Managing the changing environment and emerging risks through amending and adapting contracts is key to de-stressing projects. As such, there are very few, if any, absolute prohibitions on amendment of PPP agreements in any jurisdiction with significant PPP projects. The European Union (EU) has one of the most regulated procurement environments and may be taken as a reasonable representative of good practice on the subject of renegotiation of concession agreements.
While some renegotiations are efficient, many are opportunistic and should be discouraged. Renegotiations of significant aspects of the PPP are in principle forbidden under EU law. It cites the following reasons for discouraging renegotiation.
· Competitive bidding may be distorted and the most likely winner is not the most efficient company, but the one most skilled in renegotiation.
· With renegotiations carried out bilaterally, the positive effects of competitive pressure are lost.
· Renegotiations often reduce the overall economic benefits of PPP arrangements and might have a negative impact.
· It may interfere in lender rights to intervene in or prevent changes to the contracts in order to protect their rights.
However, a closer look at EU procurement law and in particular the 2014 Directive on the Award of Concession Contracts is highly illuminating. Article 43 explicitly permits the modification of a concession contract in any of the circumstances where the value of the concession is not increased by more than 50 percent, as well as in the following cases:
· The modifications, irrespective of their monetary value, have been provided for in the initial concession documents in clear, precise, and unequivocal review clauses and do not alter the overall nature of the concession.
· Additional works or services by the original private partner are necessary and cannot be provided by a new private partner for valid economic and technical reasons, and procurement of a new private partner would impose “significant inconvenience or substantial duplication of costs” on the procuring authority.
· The modifications, irrespective of their value, are not substantial.
In Chile, the Concessions Law of 2010 made some substantial changes to the manner in which Chilean concessions are amended. These are outlined in box 7.7.
BOX 7.7: Amendments to Concessions under Chile’s Concession Law of 2010
The Concession Law allows the parties to agree to change the works and services contracted in order to raise the service levels and technical standards by up to 15 percent (which figure is established in the bidding conditions) of the approved capital value. If there is no cost to the government, then no agreement is necessary.
Where conditions subsequent to the signing of the contract require additional investment by the private partner, the government and the private partner may increase the additional investment value by 20 percent in terms of an amendment agreement that is also approved by the Ministry of Finance. The Ministry of Public Works must be able to justify the changes for duly substantiated reasons of public interest in a public report.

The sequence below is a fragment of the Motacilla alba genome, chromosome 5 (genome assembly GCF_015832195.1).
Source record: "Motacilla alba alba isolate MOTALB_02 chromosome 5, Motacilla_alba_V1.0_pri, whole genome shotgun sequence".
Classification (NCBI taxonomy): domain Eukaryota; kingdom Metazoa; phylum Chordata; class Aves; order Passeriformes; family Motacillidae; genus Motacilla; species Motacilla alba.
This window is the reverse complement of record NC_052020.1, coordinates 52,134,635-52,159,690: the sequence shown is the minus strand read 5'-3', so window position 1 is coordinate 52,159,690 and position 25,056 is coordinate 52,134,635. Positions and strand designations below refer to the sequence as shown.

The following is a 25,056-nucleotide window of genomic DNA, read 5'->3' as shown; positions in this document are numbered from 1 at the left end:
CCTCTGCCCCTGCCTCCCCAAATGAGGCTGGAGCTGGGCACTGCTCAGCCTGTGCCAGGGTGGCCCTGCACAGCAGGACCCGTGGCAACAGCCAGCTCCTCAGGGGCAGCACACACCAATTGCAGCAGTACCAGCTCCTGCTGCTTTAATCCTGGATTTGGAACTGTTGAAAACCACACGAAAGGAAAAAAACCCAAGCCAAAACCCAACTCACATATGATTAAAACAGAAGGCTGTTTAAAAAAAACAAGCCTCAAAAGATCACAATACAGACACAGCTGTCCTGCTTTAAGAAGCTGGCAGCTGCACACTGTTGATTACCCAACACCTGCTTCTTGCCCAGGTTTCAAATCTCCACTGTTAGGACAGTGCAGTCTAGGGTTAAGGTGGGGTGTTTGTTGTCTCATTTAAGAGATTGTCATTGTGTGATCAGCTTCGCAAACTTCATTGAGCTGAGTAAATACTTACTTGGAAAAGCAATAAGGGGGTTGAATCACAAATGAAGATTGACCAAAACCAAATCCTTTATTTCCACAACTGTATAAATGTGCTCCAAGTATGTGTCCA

To prevent monopolistic pricing, if the increase exceeds 5 percent of the approved capital works, it must be put out to open tender by the private partner. The private partner is then compensated by one or a combination of subsidies provided by the state: a voluntary payment made directly to the concession holder by third parties interested in the development of the works, a modification to the current amount of the concession total revenues, a change in the concession term period, modification to the rates, or any other factor of the concession’s agreed upon economic regime.
In exceptional circumstances and only in the Construction Phase in which variation exceeds 25 percent of the capital budget, the amendment agreement must be approved by the Ministry of Public Works and the Ministry of Finance. Conditions for the amendment include that the facts and circumstances giving rise to the amendment occur after the awarding of the concession, and could not have been foreseen upon its awarding and that — for reasons including expertise, behaviour, performance, social and environmental impacts, management economies or economies of scale — awarding the new works to the original concession holder is more efficient than granting a new concession.
The technical panel established in the amended Concessions Law, and comprised of independent experts, must verify that these conditions are met by the amendment. The compensation to the private partner is calculated and paid in such a way as to get the net present value of the additional project to equal zero, taking into account the applicable discount rate and the economic effect the additional project may have on the original project, including the higher risk that may occur.